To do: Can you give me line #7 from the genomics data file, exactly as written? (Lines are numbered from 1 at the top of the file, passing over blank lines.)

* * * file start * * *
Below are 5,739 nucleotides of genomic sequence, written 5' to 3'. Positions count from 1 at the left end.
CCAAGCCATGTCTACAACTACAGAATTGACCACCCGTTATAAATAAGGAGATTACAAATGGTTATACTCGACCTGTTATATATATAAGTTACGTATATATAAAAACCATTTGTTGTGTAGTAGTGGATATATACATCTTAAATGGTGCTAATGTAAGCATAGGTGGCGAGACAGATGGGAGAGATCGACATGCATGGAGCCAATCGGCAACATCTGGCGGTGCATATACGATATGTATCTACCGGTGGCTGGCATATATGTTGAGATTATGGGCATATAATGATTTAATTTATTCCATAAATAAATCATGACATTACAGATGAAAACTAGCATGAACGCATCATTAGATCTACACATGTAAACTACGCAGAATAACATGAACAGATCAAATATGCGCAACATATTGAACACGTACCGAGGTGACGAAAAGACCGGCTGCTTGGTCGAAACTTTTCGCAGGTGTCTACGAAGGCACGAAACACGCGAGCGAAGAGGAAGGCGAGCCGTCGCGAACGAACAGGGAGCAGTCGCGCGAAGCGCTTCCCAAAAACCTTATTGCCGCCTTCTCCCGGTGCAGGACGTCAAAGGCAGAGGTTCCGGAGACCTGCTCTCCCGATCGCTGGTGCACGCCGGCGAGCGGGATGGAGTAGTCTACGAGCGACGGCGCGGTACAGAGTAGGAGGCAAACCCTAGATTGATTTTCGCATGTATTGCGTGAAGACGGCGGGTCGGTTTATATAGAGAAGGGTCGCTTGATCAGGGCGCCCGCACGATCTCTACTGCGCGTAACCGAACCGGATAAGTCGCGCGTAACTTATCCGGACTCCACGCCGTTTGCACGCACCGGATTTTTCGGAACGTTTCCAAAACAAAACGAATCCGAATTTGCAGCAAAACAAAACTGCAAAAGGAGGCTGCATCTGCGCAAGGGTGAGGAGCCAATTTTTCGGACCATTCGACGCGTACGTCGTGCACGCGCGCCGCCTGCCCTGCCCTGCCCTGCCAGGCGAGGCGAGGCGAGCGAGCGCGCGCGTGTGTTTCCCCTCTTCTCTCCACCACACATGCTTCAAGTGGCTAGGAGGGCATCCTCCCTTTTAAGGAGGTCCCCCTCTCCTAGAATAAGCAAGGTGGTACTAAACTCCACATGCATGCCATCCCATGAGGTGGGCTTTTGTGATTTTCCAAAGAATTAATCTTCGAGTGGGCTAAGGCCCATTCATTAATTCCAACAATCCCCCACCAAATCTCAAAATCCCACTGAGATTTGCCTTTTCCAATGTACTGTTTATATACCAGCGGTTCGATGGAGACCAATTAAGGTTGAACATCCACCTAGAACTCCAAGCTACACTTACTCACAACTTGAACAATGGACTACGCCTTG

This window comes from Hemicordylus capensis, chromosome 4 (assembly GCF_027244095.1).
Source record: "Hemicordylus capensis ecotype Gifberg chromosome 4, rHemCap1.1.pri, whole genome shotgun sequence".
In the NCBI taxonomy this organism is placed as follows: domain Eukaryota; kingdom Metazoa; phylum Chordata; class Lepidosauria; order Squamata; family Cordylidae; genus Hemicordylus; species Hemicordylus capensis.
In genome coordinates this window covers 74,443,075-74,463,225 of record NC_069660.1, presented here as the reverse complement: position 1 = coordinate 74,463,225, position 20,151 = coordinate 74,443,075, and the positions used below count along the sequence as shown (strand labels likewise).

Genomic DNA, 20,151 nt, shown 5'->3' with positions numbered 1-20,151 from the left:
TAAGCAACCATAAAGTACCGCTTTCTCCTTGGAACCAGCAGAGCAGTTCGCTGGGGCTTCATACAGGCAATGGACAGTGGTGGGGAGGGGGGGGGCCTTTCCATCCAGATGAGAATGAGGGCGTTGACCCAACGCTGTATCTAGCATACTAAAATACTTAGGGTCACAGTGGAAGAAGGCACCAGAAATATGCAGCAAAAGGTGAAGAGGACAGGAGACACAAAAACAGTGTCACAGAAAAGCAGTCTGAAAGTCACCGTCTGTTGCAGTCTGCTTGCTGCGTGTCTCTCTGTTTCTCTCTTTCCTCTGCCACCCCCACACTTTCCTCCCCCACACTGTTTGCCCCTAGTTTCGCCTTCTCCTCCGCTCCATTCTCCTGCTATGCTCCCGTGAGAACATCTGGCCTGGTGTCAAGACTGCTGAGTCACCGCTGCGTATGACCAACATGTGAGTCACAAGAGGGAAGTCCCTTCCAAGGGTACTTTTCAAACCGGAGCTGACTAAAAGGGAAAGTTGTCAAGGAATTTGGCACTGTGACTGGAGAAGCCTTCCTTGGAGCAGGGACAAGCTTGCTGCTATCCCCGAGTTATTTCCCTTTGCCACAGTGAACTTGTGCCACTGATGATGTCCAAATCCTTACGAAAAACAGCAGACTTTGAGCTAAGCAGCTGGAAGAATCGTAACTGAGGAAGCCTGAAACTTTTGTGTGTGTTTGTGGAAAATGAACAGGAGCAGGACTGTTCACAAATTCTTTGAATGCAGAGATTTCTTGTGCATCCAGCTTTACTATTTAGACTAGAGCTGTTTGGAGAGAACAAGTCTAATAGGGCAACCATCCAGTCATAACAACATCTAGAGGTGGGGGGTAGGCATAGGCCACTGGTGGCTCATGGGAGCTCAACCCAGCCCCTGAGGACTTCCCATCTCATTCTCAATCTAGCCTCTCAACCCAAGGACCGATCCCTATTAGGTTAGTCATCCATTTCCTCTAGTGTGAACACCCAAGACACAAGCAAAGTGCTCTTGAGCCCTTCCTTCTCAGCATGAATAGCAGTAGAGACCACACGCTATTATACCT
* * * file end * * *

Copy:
Genomic DNA, 20,151 nt, shown 5'->3' with positions numbered 1-20,151 from the left: